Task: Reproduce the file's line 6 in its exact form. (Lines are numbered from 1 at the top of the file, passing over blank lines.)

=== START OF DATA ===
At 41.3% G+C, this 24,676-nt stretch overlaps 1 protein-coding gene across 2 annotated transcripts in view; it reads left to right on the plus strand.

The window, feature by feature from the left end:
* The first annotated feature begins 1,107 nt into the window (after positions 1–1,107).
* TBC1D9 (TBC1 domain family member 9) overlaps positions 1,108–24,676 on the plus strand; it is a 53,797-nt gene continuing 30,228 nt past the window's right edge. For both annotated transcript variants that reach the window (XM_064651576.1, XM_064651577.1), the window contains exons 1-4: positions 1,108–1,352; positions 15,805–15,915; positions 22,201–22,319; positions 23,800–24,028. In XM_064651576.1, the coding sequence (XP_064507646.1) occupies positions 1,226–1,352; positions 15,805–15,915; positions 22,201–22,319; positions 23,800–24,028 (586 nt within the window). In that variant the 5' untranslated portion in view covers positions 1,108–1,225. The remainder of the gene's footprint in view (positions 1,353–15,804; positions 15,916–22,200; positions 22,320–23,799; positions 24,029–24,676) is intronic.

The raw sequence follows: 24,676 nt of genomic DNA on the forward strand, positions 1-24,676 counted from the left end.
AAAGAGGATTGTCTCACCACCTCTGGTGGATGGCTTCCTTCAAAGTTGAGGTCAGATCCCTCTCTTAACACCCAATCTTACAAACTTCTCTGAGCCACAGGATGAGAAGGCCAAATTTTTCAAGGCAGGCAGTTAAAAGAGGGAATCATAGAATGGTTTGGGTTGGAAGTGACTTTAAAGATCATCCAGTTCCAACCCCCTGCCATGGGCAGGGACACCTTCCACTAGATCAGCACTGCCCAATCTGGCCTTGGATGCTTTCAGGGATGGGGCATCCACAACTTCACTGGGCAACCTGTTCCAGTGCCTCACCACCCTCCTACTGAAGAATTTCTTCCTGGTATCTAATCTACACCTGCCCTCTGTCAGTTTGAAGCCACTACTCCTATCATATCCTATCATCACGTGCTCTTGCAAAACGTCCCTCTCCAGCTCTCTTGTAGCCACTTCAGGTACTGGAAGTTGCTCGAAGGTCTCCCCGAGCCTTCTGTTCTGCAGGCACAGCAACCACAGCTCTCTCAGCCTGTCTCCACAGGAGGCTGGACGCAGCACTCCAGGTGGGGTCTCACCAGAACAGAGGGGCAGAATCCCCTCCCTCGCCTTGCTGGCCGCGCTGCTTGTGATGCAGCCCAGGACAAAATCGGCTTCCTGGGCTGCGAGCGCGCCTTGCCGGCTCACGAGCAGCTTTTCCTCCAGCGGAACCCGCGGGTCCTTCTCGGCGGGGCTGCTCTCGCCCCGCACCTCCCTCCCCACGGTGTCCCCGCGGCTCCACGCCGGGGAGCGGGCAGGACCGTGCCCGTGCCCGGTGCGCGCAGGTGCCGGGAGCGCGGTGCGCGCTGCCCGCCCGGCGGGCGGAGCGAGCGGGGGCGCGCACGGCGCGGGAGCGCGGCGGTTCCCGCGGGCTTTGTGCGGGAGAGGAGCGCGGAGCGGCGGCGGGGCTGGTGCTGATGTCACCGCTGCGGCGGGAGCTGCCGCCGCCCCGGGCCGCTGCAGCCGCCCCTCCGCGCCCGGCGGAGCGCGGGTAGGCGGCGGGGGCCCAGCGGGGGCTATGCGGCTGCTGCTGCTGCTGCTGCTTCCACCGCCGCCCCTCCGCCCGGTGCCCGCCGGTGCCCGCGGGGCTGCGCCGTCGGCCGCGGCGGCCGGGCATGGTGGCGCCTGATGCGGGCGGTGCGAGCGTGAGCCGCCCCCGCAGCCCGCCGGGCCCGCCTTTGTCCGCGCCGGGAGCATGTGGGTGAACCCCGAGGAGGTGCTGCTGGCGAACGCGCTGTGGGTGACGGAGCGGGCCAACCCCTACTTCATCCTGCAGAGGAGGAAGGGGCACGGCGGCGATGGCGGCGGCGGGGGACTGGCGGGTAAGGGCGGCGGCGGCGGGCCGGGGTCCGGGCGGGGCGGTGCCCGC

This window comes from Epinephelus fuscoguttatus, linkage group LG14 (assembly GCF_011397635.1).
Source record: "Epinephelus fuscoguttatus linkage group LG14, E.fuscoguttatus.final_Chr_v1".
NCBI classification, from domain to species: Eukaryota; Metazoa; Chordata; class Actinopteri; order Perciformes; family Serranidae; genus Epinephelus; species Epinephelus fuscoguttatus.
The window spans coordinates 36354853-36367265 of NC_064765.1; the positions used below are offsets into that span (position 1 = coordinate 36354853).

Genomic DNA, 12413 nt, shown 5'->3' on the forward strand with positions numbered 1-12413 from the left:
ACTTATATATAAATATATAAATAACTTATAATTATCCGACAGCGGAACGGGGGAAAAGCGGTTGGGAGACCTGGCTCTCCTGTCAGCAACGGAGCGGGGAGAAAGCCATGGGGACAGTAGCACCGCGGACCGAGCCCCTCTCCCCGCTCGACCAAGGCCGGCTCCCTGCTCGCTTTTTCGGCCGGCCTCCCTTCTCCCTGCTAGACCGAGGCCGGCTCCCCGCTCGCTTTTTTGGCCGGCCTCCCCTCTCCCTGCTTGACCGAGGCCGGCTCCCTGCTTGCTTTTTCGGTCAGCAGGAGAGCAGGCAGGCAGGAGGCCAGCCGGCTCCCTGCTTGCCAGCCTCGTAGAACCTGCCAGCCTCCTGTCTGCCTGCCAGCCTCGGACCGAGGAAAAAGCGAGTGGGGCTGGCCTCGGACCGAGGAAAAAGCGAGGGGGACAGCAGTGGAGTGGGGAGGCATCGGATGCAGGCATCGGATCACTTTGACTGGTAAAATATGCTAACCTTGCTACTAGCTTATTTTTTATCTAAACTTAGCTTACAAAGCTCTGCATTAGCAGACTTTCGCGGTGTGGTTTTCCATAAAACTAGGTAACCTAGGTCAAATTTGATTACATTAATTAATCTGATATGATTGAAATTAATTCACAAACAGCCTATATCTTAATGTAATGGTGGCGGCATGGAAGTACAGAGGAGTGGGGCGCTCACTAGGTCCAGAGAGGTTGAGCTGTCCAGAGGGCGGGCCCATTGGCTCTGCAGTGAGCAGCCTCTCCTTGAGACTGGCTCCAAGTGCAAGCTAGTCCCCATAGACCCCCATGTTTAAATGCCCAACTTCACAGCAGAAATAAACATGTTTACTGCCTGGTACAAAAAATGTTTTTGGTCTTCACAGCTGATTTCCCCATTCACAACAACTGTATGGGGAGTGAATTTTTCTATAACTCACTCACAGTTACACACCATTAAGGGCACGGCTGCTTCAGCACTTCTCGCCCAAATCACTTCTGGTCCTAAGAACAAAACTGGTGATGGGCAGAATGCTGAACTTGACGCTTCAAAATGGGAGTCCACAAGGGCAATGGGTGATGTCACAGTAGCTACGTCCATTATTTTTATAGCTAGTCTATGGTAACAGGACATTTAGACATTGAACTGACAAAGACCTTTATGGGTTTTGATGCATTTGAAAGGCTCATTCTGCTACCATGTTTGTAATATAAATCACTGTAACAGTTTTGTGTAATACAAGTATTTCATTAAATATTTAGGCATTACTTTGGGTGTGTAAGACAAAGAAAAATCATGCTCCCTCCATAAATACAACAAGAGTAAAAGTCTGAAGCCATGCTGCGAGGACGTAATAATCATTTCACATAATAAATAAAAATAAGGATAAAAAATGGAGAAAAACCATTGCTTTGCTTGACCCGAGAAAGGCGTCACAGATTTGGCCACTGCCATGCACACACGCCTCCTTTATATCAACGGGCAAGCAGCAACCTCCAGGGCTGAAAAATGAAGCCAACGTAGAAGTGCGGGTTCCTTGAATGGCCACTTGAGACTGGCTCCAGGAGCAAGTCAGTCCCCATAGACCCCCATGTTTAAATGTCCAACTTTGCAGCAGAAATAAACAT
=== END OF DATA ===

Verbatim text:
AAAGAGGATTGTCTCACCACCTCTGGTGGATGGCTTCCTTCAAAGTTGAGGTCAGATCCCTCTCTTAACACCCAATCTTACAAACTTCTCTGAGCCACAGGATGAGAAGGCCAAATTTTTCAAGGCAGGCAGTTAAAAGAGGGAATCATAGAATGGTTTGGGTTGGAAGTGACTTTAAAGATCATCCAGTTCCAACCCCCTGCCATGGGCAGGGACACCTTCCACTAGATCAGCACTGCCCAATCTGGCCTTGGATGCTTTCAGGGATGGGGCATCCACAACTTCACTGGGCAACCTGTTCCAGTGCCTCACCACCCTCCTACTGAAGAATTTCTTCCTGGTATCTAATCTACACCTGCCCTCTGTCAGTTTGAAGCCACTACTCCTATCATATCCTATCATCACGTGCTCTTGCAAAACGTCCCTCTCCAGCTCTCTTGTAGCCACTTCAGGTACTGGAAGTTGCTCGAAGGTCTCCCCGAGCCTTCTGTTCTGCAGGCACAGCAACCACAGCTCTCTCAGCCTGTCTCCACAGGAGGCTGGACGCAGCACTCCAGGTGGGGTCTCACCAGAACAGAGGGGCAGAATCCCCTCCCTCGCCTTGCTGGCCGCGCTGCTTGTGATGCAGCCCAGGACAAAATCGGCTTCCTGGGCTGCGAGCGCGCCTTGCCGGCTCACGAGCAGCTTTTCCTCCAGCGGAACCCGCGGGTCCTTCTCGGCGGGGCTGCTCTCGCCCCGCACCTCCCTCCCCACGGTGTCCCCGCGGCTCCACGCCGGGGAGCGGGCAGGACCGTGCCCGTGCCCGGTGCGCGCAGGTGCCGGGAGCGCGGTGCGCGCTGCCCGCCCGGCGGGCGGAGCGAGCGGGGGCGCGCACGGCGCGGGAGCGCGGCGGTTCCCGCGGGCTTTGTGCGGGAGAGGAGCGCGGAGCGGCGGCGGGGCTGGTGCTGATGTCACCGCTGCGGCGGGAGCTGCCGCCGCCCCGGGCCGCTGCAGCCGCCCCTCCGCGCCCGGCGGAGCGCGGGTAGGCGGCGGGGGCCCAGCGGGGGCTATGCGGCTGCTGCTGCTGCTGCTGCTTCCACCGCCGCCCCTCCGCCCGGTGCCCGCCGGTGCCCGCGGGGCTGCGCCGTCGGCCGCGGCGGCCGGGCATGGTGGCGCCTGATGCGGGCGGTGCGAGCGTGAGCCGCCCCCGCAGCCCGCCGGGCCCGCCTTTGTCCGCGCCGGGAGCATGTGGGTGAACCCCGAGGAGGTGCTGCTGGCGAACGCGCTGTGGGTGACGGAGCGGGCCAACCCCTACTTCATCCTGCAGAGGAGGAAGGGGCACGGCGGCGATGGCGGCGGCGGGGGACTGGCGGGTAAGGGCGGCGGCGGCGGGCCGGGGTCCGGGCGGGGCGGTGCCCGC